Has America Become a Nation of Psychotics? You'd Certainly Think So, Based on the Medications We're Taking
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Has America become a nation of psychotics? You would certainly think so, based on the explosion in the use of antipsychotic medications. In 2008, with over $14 billion in sales, antipsychotics became the single top-selling therapeutic class of prescription drugs in the United States, surpassing drugs used to treat high cholesterol and acid reflux.
Once upon a time, antipsychotics were reserved for a relatively small number of patients with hard-core psychiatric diagnoses - primarily schizophrenia and bipolar disorder - to treat such symptoms as delusions, hallucinations, or formal thought disorder. Today, it seems, everyone is taking antipsychotics. Parents are told that their unruly kids are in fact bipolar, and in need of anti-psychotics, while old people with dementia are dosed, in large numbers, with drugs once reserved largely for schizophrenics. Americans with symptoms ranging from chronic depression to anxiety to insomnia are now being prescribed anti-psychotics at rates that seem to indicate a national mass psychosis.
It is anything but a coincidence that the explosion in antipsychotic use coincides with the pharmaceutical industry's development of a new class of medications known as "atypical antipsychotics." Beginning with Zyprexa, Risperdal, and Seroquel in the 1990s, followed by Abilify in the early 2000s, these drugs were touted as being more effective than older antipsychotics like Haldol and Thorazine. More importantly, they lacked the most noxious side effects of the older drugs - in particular, the tremors and other motor control problems.
The atypical anti-psychotics were the bright new stars in the pharmaceutical industry's roster of psychotropic drugs - costly, patented medications that made people feel and behave better without any shaking or drooling. Sales grew steadily, until by 2009 Seroquel and Abilify numbered fifth and sixth in annual drug sales, and prescriptions written for the top three atypical antipsychotics totaled more than 20 million. Suddenly, antipsychotics weren't just for psychotics any more.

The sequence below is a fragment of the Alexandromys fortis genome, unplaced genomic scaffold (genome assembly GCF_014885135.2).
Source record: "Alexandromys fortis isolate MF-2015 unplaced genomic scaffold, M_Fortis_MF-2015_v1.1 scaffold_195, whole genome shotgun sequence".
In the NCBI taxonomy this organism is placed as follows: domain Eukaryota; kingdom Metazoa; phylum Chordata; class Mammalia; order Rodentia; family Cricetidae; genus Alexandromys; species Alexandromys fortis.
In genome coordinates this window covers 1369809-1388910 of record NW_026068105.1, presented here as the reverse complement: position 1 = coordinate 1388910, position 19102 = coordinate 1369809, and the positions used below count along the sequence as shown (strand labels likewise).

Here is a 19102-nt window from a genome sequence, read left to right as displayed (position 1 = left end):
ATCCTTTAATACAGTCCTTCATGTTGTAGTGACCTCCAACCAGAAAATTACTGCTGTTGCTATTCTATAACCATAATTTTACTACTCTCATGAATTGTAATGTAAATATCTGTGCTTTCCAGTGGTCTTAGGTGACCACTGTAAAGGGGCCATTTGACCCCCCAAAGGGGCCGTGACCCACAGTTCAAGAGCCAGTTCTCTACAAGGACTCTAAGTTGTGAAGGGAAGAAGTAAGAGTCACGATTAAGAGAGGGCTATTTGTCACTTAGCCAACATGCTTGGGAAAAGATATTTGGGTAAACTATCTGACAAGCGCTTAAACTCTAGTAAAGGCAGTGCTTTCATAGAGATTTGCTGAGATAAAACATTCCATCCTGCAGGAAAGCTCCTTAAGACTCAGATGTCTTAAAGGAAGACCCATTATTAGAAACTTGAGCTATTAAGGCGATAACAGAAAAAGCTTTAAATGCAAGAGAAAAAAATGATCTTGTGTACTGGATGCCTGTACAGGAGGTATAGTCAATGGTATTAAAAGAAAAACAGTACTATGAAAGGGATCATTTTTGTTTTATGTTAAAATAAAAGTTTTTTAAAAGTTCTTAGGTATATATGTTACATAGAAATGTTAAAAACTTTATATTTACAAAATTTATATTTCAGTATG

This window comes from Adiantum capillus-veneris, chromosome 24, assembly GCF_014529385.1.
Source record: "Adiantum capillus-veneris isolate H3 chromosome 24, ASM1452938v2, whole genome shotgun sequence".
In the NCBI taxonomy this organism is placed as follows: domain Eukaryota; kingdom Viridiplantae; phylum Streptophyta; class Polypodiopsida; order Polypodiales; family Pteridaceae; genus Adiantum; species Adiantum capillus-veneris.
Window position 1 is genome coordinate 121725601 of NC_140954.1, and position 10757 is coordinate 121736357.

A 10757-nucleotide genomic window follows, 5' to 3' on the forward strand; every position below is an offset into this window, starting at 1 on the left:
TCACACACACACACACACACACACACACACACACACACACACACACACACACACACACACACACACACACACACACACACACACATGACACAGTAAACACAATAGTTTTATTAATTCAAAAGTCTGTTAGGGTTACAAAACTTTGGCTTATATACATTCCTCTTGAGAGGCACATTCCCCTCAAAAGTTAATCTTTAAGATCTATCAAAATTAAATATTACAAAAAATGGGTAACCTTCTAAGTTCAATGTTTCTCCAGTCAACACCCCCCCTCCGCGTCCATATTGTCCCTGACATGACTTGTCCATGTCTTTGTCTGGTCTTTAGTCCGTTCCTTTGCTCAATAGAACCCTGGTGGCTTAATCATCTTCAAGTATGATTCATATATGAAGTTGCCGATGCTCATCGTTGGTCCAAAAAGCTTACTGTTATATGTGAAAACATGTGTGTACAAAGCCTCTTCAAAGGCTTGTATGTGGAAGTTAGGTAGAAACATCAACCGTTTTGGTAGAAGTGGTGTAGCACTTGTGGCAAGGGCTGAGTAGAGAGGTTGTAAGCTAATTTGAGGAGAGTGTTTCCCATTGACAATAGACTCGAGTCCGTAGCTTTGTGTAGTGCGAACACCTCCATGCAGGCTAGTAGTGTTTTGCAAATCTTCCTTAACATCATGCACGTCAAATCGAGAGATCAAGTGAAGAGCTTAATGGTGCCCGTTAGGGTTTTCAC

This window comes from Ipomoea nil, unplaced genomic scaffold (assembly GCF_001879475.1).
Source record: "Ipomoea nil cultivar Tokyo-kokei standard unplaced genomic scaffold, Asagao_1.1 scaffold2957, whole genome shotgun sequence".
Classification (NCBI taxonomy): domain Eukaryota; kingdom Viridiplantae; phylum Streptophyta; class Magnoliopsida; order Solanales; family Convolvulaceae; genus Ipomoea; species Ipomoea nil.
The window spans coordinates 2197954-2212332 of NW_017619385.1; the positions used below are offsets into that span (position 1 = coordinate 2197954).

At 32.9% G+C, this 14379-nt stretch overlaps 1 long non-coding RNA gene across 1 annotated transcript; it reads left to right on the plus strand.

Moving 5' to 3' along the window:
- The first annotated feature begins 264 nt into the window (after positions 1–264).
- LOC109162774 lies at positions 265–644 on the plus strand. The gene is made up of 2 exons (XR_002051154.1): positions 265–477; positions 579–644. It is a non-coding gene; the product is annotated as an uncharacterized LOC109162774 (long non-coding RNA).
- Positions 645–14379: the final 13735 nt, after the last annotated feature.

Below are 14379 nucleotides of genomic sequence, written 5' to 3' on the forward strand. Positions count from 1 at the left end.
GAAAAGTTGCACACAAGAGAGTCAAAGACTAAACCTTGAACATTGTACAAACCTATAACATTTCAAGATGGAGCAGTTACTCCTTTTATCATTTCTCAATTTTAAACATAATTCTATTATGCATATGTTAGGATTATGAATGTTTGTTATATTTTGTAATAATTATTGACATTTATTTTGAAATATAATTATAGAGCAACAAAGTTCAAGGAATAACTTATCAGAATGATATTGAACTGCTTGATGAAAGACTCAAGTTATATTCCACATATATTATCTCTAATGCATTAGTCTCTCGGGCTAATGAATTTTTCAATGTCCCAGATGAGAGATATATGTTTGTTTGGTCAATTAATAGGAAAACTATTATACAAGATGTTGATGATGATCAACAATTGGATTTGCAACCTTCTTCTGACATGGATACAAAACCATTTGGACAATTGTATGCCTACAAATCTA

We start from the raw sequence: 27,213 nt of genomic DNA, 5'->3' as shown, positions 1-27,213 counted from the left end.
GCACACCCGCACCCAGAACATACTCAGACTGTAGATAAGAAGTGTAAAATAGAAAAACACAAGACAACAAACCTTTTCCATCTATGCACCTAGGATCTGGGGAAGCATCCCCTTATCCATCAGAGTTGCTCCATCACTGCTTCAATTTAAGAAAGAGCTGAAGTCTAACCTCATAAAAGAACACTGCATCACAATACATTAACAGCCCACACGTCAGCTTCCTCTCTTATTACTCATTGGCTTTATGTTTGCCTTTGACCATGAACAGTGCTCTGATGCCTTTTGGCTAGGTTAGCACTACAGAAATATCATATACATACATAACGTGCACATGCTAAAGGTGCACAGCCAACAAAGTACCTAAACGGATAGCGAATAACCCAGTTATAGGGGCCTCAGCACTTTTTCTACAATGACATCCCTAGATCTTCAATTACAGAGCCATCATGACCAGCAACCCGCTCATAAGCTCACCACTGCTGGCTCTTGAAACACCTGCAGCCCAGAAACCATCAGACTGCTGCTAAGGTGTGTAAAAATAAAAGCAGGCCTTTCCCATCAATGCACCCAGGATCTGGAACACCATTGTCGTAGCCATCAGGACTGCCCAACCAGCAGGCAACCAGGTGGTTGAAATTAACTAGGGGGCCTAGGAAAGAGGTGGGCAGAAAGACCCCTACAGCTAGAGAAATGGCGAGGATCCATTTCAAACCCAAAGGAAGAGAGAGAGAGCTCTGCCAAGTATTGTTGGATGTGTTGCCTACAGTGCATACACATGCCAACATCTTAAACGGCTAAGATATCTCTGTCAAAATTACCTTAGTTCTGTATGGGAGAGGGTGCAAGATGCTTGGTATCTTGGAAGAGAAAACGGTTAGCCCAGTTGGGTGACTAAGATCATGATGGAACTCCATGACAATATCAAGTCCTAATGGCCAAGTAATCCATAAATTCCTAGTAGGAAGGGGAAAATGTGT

Not just for psychotics anymore
By now, just about everyone knows how the drug industry works to influence the minds of American doctors, plying them with gifts, junkets, ego-tripping awards, and research funding in exchange for endorsing or prescribing the latest and most lucrative drugs. "Psychiatrists are particularly targeted by Big Pharma because psychiatric diagnoses are very subjective," says Dr. Adriane Fugh-Berman, whose PharmedOut project tracks the industry's influence on American medicine, and who last month hosted a conference on the subject at Georgetown. A shrink can't give you a blood test or an MRI to figure out precisely what's wrong with you. So it's often a case of diagnosis by prescription. (If you feel better after you take an anti-depressant, it's assumed that you were depressed.) As the researchers in one study of the drug industry's influence put it, "the lack of biological tests for mental disorders renders psychiatry especially vulnerable to industry influence." For this reason, they argue, it's particularly important that the guidelines for diagnosing and treating mental illness be compiled "on the basis of an objective review of the scientific evidence" - and not on whether the doctors writing them got a big grant from Merck or own stock in AstraZeneca.
Marcia Angell, former editor of the New England Journal of Medicine and a leading critic of the Big Pharma, puts it more bluntly: "Psychiatrists are in the pocket of industry." Angell has pointed out that most of the Diagnostic and Statistical Manual of Mental Disorders (DSM), the bible of mental health clinicians, have ties to the drug industry. Likewise, a 2009 study showed that 18 out of 20 of the shrinks who wrote the American Psychiatric Association's most recent clinical guidelines for treating depression, bipolar disorders, and schizophrenia had financial ties to drug companies.